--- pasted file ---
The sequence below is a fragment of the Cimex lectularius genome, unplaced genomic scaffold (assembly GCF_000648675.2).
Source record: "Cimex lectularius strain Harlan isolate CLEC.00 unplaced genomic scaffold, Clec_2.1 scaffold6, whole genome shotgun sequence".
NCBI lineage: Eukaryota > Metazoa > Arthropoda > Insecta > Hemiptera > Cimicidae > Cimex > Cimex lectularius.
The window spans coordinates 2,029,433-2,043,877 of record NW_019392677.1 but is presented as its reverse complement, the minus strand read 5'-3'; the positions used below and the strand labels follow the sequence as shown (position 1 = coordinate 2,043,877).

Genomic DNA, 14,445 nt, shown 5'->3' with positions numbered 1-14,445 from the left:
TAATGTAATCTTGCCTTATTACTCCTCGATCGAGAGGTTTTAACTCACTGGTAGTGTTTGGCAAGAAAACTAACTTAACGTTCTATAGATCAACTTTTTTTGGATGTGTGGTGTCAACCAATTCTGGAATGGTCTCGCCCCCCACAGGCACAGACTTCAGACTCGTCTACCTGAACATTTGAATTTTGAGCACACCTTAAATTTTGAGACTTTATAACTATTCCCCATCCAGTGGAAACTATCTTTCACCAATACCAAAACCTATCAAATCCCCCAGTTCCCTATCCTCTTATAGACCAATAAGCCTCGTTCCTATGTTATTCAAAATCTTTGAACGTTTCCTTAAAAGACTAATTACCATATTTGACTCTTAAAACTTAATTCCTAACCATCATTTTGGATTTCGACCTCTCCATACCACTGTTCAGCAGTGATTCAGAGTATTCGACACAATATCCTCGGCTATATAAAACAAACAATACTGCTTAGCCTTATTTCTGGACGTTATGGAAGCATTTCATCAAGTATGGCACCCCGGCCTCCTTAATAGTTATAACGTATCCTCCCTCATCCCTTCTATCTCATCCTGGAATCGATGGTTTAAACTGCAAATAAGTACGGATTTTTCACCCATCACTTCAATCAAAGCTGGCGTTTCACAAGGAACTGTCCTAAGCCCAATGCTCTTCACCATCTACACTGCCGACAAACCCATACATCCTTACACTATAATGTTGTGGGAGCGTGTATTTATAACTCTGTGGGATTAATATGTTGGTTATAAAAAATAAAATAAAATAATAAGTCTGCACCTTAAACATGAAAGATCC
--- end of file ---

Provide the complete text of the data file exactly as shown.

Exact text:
The sequence below is a fragment of the Cimex lectularius genome, unplaced genomic scaffold (assembly GCF_000648675.2).
Source record: "Cimex lectularius strain Harlan isolate CLEC.00 unplaced genomic scaffold, Clec_2.1 scaffold6, whole genome shotgun sequence".
NCBI lineage: Eukaryota > Metazoa > Arthropoda > Insecta > Hemiptera > Cimicidae > Cimex > Cimex lectularius.
The window spans coordinates 2,029,433-2,043,877 of record NW_019392677.1 but is presented as its reverse complement, the minus strand read 5'-3'; the positions used below and the strand labels follow the sequence as shown (position 1 = coordinate 2,043,877).

Genomic DNA, 14,445 nt, shown 5'->3' with positions numbered 1-14,445 from the left:
TAATGTAATCTTGCCTTATTACTCCTCGATCGAGAGGTTTTAACTCACTGGTAGTGTTTGGCAAGAAAACTAACTTAACGTTCTATAGATCAACTTTTTTTGGATGTGTGGTGTCAACCAATTCTGGAATGGTCTCGCCCCCCACAGGCACAGACTTCAGACTCGTCTACCTGAACATTTGAATTTTGAGCACACCTTAAATTTTGAGACTTTATAACTATTCCCCATCCAGTGGAAACTATCTTTCACCAATACCAAAACCTATCAAATCCCCCAGTTCCCTATCCTCTTATAGACCAATAAGCCTCGTTCCTATGTTATTCAAAATCTTTGAACGTTTCCTTAAAAGACTAATTACCATATTTGACTCTTAAAACTTAATTCCTAACCATCATTTTGGATTTCGACCTCTCCATACCACTGTTCAGCAGTGATTCAGAGTATTCGACACAATATCCTCGGCTATATAAAACAAACAATACTGCTTAGCCTTATTTCTGGACGTTATGGAAGCATTTCATCAAGTATGGCACCCCGGCCTCCTTAATAGTTATAACGTATCCTCCCTCATCCCTTCTATCTCATCCTGGAATCGATGGTTTAAACTGCAAATAAGTACGGATTTTTCACCCATCACTTCAATCAAAGCTGGCGTTTCACAAGGAACTGTCCTAAGCCCAATGCTCTTCACCATCTACACTGCCGACAAACCCATACATCCTTACACTATAATGTTGTGGGAGCGTGTATTTATAACTCTGTGGGATTAATATGTTGGTTATAAAAAATAAAATAAAATAATAAGTCTGCACCTTAAACATGAAAGATCC